“For us, this is just another day at the office,” say Dr. Kobinger, who’s accustomed to working with dangerous pathogens in urgent public health situations – he was a key player in the development of a vaccine for Ebola. What’s different this time, he said, is the generous funding available and the level of interest among the public. “We are getting more support. This is a global problem.”

With so many projects on the go, Dr. Kobinger has a lot to juggle. “I have a very good coordinator. She’s very patient with me as I keep sending her emails of things I need to set up.”

He said because COVID-19 has spread around the world and infects the young and the old alike, we may need different vaccines for different groups. “We are so different in the human population,” he said, so genetics might matter, as could age.

For Dr. Barr at Western, working at a new lab that contains a level 3 containment facility – which is needed for this very contagious virus – the approach is to adapt vaccines already in development for HIV and MERS from professor emeritus Chil-Yong Kang.

They’re making a recombinant vaccine that mixes the spike protein of the coronavirus with other coronavirus proteins and then putting them into another virus that doesn’t make humans sick. “It’s really presenting that protein in a natural context,” says Dr. Barr, noting that this approach may offer a long-lasting immunity. Western is also creating a bank of vaccines against an array of illnesses, including coronaviruses, so they’re on hand for future outbreaks.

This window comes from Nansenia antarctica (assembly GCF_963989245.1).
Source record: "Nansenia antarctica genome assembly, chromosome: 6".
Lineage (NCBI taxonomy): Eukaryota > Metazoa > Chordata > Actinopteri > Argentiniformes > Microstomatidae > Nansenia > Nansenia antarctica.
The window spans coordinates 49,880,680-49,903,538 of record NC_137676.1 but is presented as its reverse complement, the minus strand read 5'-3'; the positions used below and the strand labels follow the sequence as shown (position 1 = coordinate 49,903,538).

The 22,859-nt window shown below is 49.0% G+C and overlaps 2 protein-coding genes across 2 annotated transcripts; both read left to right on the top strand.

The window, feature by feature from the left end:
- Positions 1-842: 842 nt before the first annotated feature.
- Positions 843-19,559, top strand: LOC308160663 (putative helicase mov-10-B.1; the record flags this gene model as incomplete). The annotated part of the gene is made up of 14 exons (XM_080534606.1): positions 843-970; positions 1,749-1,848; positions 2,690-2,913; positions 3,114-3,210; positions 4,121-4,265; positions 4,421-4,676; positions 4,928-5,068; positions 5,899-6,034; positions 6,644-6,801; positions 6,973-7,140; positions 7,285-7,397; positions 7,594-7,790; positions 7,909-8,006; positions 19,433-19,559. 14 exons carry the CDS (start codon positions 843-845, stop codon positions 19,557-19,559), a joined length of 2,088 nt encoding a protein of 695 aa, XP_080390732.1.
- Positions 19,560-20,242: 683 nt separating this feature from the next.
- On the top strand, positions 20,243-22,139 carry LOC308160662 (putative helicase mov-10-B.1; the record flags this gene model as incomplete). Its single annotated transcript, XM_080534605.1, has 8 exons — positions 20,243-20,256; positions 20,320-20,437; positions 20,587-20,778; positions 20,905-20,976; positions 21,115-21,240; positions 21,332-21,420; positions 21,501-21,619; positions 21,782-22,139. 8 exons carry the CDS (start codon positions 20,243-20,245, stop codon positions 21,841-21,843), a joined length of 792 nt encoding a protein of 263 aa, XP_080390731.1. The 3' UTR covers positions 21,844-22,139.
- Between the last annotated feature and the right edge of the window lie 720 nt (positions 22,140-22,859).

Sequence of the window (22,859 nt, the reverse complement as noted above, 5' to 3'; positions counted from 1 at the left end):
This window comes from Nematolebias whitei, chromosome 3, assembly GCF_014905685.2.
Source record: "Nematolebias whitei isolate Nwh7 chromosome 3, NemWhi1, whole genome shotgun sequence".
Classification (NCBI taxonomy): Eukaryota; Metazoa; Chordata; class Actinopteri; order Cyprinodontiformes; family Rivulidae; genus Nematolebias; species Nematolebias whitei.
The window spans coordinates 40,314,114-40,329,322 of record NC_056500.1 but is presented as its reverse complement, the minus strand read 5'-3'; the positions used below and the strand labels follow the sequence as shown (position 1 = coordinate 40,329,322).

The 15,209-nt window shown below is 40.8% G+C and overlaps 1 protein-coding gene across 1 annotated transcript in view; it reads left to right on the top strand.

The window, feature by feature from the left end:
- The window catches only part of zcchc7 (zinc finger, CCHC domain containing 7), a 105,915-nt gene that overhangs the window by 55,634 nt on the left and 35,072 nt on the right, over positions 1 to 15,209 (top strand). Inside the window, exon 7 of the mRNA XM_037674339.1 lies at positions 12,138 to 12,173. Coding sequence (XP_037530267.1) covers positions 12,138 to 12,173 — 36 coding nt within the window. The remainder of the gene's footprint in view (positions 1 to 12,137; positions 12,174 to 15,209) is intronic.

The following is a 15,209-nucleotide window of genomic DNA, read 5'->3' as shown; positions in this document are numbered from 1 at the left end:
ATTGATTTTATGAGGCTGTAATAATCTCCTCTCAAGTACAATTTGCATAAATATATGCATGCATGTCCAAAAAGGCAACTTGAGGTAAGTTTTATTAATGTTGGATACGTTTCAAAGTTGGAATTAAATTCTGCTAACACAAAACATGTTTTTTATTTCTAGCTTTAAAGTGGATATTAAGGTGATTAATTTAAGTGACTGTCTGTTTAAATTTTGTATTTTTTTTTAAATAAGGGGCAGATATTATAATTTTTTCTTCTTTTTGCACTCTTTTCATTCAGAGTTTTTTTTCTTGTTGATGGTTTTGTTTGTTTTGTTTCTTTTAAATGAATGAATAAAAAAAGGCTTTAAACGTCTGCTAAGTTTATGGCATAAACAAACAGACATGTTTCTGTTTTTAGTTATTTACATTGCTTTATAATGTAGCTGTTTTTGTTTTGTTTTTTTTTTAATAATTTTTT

A variety of approaches

In a similar vein, Dr. Duncan of Dalhousie is developing a pan vaccine that could potentially treat many coronaviruses, as well testing a DNA-based vaccine specifically for the virus that causes COVID-19. The latter was developed by Edmonton company Entos Pharmaceuticals, with Dr. Duncan now doing pre-clinical studies with this vaccine, employing a family of virus proteins he’s discovered that help with intracellular delivery.

“Getting a vaccine into the cells is a major stumbling block,” he said. He’s hoping their technique will both cause people to produce antibodies to stop the virus and to eradicate any virus that’s already taken hold in a few cells. “It’s best when you arm both sides,” he says.

Other promising projects in Canada include that of professor Wilfred Jefferies and colleagues at the University of British Columbia, who are working on what they call a “high-performance” vaccine that would require just a small dose to trigger antibodies and long-lasting immunity. Such a vaccine, if effective, could be mass-produced safely, cheaply and efficiently.

Over the next few months, expect to hear news of breakthroughs and stumbles, with some teams scrapping aspects of their work that are not panning out, and joining up with new partners to share knowledge. “What we’re probably going to see, maybe a year from now, is a number of promising vaccines,” said Dr. Kozak. “That’s why you make sure you have a lot of different horses in the race. It doesn’t matter who wins, as long as one of them wins.”